Five for Friday: Coffee That Gentrifies, Movie Pilgrimages, Russell Moore

CHICAGO, IL (August 11, 2017) — Covenanters routinely share links to social media articles and videos that Covenant News Service believes may be of interest to others. Each Friday we post five of them. Following is a sample of those submissions—their inclusion does not represent an endorsement by the Covenant of any views expressed.

A Brief History of the Coffee Shop as Symbol for Gentrification

If you ever wondered what the Ottoman Empire, the British trade expansion in the seventeenth century, and Starbucks have in common, you can find the answer here. One difference: At some point during the 1500s, religious leaders and rulers in the Ottoman Empire denounced coffee, saying it could lead to gambling and sexual immorality.

From the article: “Nevertheless, coffee critics have reason to fear that new stores mean their neighborhood is changing: There’s a long history of coffee shops accompanying an influx of middle-class people and tastes into poorer neighborhoods. Though coffee’s long been an affordable drink for the masses, coffee shops have—for just as long—appealed primarily to the leisure class.”

You no longer have to feel like a fool when you’re caught talking with your favorite conversation partner.

From the article: “Writing in Scientific American, psychologist Charles Fernyhough reveals why we’re our best conversational partners. Scientists have only recently learned how to study self-talk — and it’s opening up exciting new avenues of research.”

When Do Moviegoers Become Pilgrims

“Lord of the Rings” continues to inspire fans to travel to New Zealand. At one point, more than 50,000 people a year traveled to Dyersville, Iowa, to see “Field of Dreams.” Numerous other movies have sparked similar pilgrimages. If that is what they are, what does it mean to go on pilgrimage, and why do we do it?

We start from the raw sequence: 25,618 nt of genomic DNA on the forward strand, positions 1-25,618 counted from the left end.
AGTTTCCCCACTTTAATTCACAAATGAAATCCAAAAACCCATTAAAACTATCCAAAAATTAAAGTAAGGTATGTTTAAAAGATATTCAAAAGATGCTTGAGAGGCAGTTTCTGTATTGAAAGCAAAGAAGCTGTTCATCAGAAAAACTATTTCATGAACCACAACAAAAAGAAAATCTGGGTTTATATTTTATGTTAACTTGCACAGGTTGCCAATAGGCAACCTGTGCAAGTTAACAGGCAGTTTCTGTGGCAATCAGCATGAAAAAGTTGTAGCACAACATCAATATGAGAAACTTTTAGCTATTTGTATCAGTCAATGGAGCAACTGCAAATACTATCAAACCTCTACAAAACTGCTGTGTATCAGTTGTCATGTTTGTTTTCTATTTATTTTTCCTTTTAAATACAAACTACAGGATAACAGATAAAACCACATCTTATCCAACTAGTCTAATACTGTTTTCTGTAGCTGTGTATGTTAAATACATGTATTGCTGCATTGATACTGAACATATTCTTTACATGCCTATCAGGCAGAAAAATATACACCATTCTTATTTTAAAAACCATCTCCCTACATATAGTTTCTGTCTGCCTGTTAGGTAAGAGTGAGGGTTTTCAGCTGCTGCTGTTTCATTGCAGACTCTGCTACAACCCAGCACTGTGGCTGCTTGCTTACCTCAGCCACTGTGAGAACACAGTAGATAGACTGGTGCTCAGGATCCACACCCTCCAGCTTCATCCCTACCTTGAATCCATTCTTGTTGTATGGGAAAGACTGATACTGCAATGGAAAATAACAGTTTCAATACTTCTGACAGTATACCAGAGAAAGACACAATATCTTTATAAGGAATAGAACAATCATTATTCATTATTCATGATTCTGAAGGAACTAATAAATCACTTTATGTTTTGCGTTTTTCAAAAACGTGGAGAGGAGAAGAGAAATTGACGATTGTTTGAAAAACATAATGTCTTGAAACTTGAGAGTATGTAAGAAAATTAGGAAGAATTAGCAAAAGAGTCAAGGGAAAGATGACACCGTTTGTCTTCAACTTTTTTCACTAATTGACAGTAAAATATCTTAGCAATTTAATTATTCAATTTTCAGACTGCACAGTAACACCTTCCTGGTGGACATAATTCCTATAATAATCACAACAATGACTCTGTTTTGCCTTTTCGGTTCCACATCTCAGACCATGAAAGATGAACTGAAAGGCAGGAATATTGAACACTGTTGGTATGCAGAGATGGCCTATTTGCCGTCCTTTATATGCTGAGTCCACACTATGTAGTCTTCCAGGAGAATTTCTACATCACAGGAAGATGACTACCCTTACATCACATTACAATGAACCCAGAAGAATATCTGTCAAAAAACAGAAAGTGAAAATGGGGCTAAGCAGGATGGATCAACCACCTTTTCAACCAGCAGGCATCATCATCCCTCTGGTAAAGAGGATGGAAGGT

From the article: “Tourists feel they’ve been somewhere important, ‘breathing the same air’ as their cinematic heroes. They often bring back ‘relics’ from their travels to show a place has made an impact – not unlike what occurs in more traditional religious pilgrimages, such as the Catholic shrine in Lourdes, France.”

Bus Seats Mistaken for Burqas by Anti-Immigrant

An anti-immigrant Facebook group from Norway invited ridicule when it mistakenly thought a photograph of empty bus seats posted on its page was a group of women wearing burqas. This is a great reminder that our prejudices can often leave us looking foolish—and that things are not always as they seem.

From the article: “Other members of the 13,000-strong group, for people ‘who love Norway and appreciate what our ancestors fought for,’ wondered whether the non-existent passengers might be carrying bombs or weapons beneath their clothes. ‘This looks really scary,’ wrote one. ‘Should be banned. You can’t tell who’s underneath. Could be terrorists.’”

Russell Moore on Courage

This may be the first time a podcast episode has popped up on Five for Friday. Russell Moore, president of the Ethics and Religious Liberty Commission of the Southern Baptist Convention, reflects with Mark Labberton on topics that include the impact of the civil rights movement, the need for a new moral imagination in American Christianity, and Moore himself. Some will recall that there was recently an unsuccessful move to oust him from his position with the SBC because of stands he has taken on moral and justice issues.

Do You Talk to Yourself? Scientists Love It

You no longer have to feel like a fool when you’re caught talking with your favorite conversation partner.

From the article: “Writing in Scientific American, psychologist Charles Fernyhough reveals why we’re our best conversational partners. Scientists have only recently learned how to study self-talk — and it’s opening up exciting new avenues of research.”

 

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About the Author

Stan Friedman

Stan Friedman is the news and online editor for the Covenant Companion and is grateful for the opportunity to serve in a job that combines his newspaper and pastoral ministry experience. He has been to 15 Bruce Springsteen concerts in four cities and listened to “Thunder Road” an average of at least once a day for 41 years.

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